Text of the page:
That sinking feeling leaves sailors with & 250,000 bill | UK news | The Guardian

19 мая 2014 | Author: | No comments yet »
Fairline 40

That sinking feeling leaves sailors with 250,000 bill

It was an opportunity no self-respecting sea dog could turn down: the chance to take a brand new £320,000 yacht for a spin and get paid for the privilege.

Sadly, things did not go quite to plan when Bob Elliott and Mike Bailey agreed to deliver the state-of-the-art motor cruiser from Sussex to Dorset for £100. In fact, things went so wrong that the yacht ended up at the bottom of the Solent and the two sailors ended up in the high court, where they were yesterday ordered to pay almost £250,000 for a replacement.

The saga began on October 19 2003, when Mr Elliott, an experienced skipper, was hired by Offshore Nautical CI to take the Fairline Phantom 40 from Chichester to Weymouth.

He then sub-contracted Mr Bailey, an emergency lifeboat cox, to help him deliver the boat for half the £100 fee.

The pair set off in the dark that evening and travelled into the rough Needles channel at a high speed of about 18 knots (21mph). With Mr Bailey at the helm, the boat then struck a substantial grade-two navigation buoy which marked the port side of the channel for inbound vessels.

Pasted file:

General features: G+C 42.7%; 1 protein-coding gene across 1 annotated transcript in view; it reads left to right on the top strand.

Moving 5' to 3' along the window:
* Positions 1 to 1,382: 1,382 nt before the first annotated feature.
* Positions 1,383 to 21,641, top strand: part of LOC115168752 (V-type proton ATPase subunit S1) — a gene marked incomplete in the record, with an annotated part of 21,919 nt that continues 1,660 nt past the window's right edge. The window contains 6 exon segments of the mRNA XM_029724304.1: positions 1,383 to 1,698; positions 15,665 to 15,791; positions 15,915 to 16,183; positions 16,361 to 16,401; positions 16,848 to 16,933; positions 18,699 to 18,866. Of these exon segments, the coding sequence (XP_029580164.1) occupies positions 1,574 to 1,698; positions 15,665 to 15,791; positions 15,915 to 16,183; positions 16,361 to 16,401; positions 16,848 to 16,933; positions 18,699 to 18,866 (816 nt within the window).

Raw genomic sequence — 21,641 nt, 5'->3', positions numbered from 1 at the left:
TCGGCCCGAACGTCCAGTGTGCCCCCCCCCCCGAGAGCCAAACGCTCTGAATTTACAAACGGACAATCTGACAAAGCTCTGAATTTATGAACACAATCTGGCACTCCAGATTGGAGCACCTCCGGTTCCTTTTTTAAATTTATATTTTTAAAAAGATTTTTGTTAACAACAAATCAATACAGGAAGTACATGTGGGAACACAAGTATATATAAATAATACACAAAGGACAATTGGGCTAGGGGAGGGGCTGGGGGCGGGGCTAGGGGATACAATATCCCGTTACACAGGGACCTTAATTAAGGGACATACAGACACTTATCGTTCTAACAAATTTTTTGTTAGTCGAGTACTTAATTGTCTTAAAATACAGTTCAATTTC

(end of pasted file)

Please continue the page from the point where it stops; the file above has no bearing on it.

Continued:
It suffered a huge fracture along its hull and listed badly on its starboard side as it took on hundreds of gallons of water.

A lifeboat which came to the rescue was trying to tow it to shore when the yacht sank and had to be dragged the rest of the way.

The Phantom, worth £320,000, was declared a constructive total loss. Although investigations revealed that the boat’s on-board navigation equipment had malfunctioned in the rough seas, the insurers claimed the collision had been caused by negligence and refused to replace it.

Offshore then sued the sailors to recover the cost.

Fairline Phantom 40

At the high court on Monday, Mr Justice Morison described the incident as a disastrous adventure and agreed that the pair had been negligent.

Ordering Mr Bailey to pay 85% of the boat’s trade price, he said the father-of-four had failed to understand his own responsibilities.

But he said Mr Bailey should not bear all of the blame and ordered Mr Elliott to pay the remaining 15%. Both men will also have to pay Offshore’s legal costs.

A spokesman for Offshore said the the company was pleased with the outcome of the case.

Mr Bailey said that although he did not feel the accident was his fault, it was a costly mistake and I’ll have to pay for it financially for the rest of my life.

He added: I was simply helping Bob out as a favour, but look where it’s got me.

Fairline Phantom 40
Fairline Phantom 40
Fairline Phantom 40
Fairline Phantom 40
Fairline Phantom 40

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